New V-Ray for SketchUp Tutorial: Material ID Channel


Having the material ID channel has been an immense help in compositing images in post-process. This is a tool that allows you to mask out a material and replace it with a suitable texture.

I thought I would share my steps in making this image using the material ID and Alpha channel.

Step 1. select material ID color. In the material editor, select the material you want to mask, and pick a color other than black. Also, use a color for the diffuse layer that is low saturation, this will be important later.


Step 2. Select the material ID channel in your VFB dialogue. I also have the alpha channel selected since I am putting my own sky behind the image as well.

Step 3. When you render your image, save the image as a “.png”, and you will have three files. Your rgb color map, an alpha map (which is also the transparency in your first png), and a material_id map. (color and material ID shown below:)

Step 4. Open the color and material ID images into your image editor (one that can manipulate and overlap layers or levels) I am using Photoshop, so the rest of this is referencing PS.

Step 5. Select the texture to use as your background and open that in PS as well

Step 6. Arrange the three images so that material ID is on top, then color image is next, and the background is at the bottom of the stack. Make a copy of your color image.

Step 7. Make a selection your material ID color on the first layer by using the “magic wand” tool in PS, set to a tolerance of 5. Then choose the color layer in your layer window and run the following command: Layer -> Layer Mask -> Hide selection.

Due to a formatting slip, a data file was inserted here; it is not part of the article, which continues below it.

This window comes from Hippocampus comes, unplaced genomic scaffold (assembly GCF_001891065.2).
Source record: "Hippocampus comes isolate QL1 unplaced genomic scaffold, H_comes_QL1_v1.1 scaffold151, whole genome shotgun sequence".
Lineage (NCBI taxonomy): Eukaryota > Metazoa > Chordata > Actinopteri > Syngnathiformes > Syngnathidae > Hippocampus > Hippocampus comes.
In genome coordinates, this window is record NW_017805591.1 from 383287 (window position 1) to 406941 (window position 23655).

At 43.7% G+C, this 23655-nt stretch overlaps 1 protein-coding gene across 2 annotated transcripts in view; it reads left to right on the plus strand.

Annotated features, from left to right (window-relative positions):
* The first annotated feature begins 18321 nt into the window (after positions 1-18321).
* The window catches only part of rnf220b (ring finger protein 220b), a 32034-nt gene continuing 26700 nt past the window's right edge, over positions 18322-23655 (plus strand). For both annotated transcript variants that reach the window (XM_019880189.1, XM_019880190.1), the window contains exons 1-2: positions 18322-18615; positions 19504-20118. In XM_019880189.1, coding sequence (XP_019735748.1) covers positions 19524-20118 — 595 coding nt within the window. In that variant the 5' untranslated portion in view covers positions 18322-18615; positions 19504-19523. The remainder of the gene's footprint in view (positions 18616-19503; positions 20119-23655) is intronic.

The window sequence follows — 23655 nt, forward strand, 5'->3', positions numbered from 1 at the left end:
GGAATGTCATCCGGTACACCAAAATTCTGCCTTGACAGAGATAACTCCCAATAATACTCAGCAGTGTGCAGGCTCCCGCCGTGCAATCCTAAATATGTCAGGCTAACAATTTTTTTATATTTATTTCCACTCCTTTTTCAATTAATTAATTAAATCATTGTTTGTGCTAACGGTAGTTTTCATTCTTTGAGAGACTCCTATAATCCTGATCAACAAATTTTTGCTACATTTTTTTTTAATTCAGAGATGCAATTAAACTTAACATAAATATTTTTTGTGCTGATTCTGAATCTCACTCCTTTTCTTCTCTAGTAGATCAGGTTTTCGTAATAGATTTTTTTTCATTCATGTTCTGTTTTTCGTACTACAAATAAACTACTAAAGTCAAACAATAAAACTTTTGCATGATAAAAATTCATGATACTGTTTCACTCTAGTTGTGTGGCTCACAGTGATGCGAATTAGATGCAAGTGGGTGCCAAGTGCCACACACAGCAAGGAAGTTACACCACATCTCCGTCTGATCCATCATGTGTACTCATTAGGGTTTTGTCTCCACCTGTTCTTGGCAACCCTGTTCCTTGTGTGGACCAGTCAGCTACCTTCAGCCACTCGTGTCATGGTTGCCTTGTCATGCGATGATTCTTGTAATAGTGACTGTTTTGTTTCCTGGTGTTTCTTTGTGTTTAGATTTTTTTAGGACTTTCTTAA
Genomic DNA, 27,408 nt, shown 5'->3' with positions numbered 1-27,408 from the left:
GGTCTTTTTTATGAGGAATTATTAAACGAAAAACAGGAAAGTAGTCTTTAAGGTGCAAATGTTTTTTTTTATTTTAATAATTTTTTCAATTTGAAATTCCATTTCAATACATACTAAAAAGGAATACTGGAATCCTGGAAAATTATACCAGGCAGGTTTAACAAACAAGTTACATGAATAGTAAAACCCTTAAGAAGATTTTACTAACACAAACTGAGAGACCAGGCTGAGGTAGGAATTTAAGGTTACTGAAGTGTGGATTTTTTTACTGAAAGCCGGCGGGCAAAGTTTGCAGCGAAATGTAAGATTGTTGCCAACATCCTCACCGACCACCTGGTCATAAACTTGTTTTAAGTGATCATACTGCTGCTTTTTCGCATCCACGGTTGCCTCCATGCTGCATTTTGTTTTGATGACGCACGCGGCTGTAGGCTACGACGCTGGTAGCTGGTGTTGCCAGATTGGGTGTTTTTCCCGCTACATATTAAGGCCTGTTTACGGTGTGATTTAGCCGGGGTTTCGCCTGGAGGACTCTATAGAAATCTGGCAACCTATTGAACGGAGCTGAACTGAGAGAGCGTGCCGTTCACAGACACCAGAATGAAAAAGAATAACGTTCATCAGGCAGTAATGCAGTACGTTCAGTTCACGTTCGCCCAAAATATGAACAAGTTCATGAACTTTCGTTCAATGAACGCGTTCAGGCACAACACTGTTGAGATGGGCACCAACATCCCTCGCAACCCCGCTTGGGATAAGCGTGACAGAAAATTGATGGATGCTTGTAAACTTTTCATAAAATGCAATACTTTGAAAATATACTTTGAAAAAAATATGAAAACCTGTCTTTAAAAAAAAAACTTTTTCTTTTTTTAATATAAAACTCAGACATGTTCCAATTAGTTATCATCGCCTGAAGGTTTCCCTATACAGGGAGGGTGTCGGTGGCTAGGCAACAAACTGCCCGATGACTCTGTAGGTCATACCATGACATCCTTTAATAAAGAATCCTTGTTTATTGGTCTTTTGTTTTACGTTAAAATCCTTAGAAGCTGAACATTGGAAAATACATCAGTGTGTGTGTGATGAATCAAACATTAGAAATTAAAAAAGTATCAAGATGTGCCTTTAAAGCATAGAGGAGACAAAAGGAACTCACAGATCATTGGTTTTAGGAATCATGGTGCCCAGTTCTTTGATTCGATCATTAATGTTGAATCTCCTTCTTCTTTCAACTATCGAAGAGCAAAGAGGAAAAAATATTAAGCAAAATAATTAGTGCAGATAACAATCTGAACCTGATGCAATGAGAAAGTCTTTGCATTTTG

Step 8. Make a selection of the black color on the material ID layer. Choose the copy of the color layer in your layer window, then run the following command: Layer -> Layer Mask -> Reveal selection. Next turn off (or delete) your material ID layer. Change the transparency of the copied color layer to “multiply” – this will cover the background with the shadow pattern from the render. If you have a color that is low saturation, the shadows should look fine. If you have a strong saturation, you may need to reduce the saturation on this layer so the colors are more normal. Adjust transparency as needed (mine is at 74%)

Step 9. Create a new layer and airbrush in some shadows under the bushes.

Andy Orban is a freelance architect and 3D visualization artist located in Charlottesville, Virginia. He originally posted this tutorial on his blog, Charlottesville Architectural Rendering & Illustration, on April 27, 2011. Read more about Andy at Thanks to Andy for sharing this tutorial with Chaos Group USA and the V-Ray community.